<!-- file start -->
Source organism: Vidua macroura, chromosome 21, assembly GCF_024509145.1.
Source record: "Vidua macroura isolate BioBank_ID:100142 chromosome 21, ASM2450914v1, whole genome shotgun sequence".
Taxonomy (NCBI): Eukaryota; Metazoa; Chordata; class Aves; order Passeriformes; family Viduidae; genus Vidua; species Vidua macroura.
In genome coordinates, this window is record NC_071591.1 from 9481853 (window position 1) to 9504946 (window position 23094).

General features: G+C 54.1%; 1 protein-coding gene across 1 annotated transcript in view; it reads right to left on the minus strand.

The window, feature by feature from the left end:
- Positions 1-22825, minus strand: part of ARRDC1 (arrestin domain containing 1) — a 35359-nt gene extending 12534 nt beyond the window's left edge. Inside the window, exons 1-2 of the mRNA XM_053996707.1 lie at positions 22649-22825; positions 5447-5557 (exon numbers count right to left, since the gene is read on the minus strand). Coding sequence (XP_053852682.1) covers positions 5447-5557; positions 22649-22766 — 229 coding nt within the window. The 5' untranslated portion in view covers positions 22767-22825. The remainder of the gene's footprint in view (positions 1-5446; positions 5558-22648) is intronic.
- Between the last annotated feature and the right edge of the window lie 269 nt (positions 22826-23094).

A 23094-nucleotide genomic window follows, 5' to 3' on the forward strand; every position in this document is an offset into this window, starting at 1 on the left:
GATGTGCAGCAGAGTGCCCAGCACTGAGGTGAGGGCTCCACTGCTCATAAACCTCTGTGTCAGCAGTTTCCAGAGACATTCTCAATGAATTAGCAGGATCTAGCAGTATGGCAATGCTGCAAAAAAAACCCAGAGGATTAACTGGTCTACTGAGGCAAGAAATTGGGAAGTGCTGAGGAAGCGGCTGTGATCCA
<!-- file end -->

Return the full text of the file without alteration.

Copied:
Source organism: Vidua macroura, chromosome 21, assembly GCF_024509145.1.
Source record: "Vidua macroura isolate BioBank_ID:100142 chromosome 21, ASM2450914v1, whole genome shotgun sequence".
Taxonomy (NCBI): Eukaryota; Metazoa; Chordata; class Aves; order Passeriformes; family Viduidae; genus Vidua; species Vidua macroura.
In genome coordinates, this window is record NC_071591.1 from 9481853 (window position 1) to 9504946 (window position 23094).

General features: G+C 54.1%; 1 protein-coding gene across 1 annotated transcript in view; it reads right to left on the minus strand.

The window, feature by feature from the left end:
- Positions 1-22825, minus strand: part of ARRDC1 (arrestin domain containing 1) — a 35359-nt gene extending 12534 nt beyond the window's left edge. Inside the window, exons 1-2 of the mRNA XM_053996707.1 lie at positions 22649-22825; positions 5447-5557 (exon numbers count right to left, since the gene is read on the minus strand). Coding sequence (XP_053852682.1) covers positions 5447-5557; positions 22649-22766 — 229 coding nt within the window. The 5' untranslated portion in view covers positions 22767-22825. The remainder of the gene's footprint in view (positions 1-5446; positions 5558-22648) is intronic.
- Between the last annotated feature and the right edge of the window lie 269 nt (positions 22826-23094).

A 23094-nucleotide genomic window follows, 5' to 3' on the forward strand; every position in this document is an offset into this window, starting at 1 on the left:
GATGTGCAGCAGAGTGCCCAGCACTGAGGTGAGGGCTCCACTGCTCATAAACCTCTGTGTCAGCAGTTTCCAGAGACATTCTCAATGAATTAGCAGGATCTAGCAGTATGGCAATGCTGCAAAAAAAACCCAGAGGATTAACTGGTCTACTGAGGCAAGAAATTGGGAAGTGCTGAGGAAGCGGCTGTGATCCA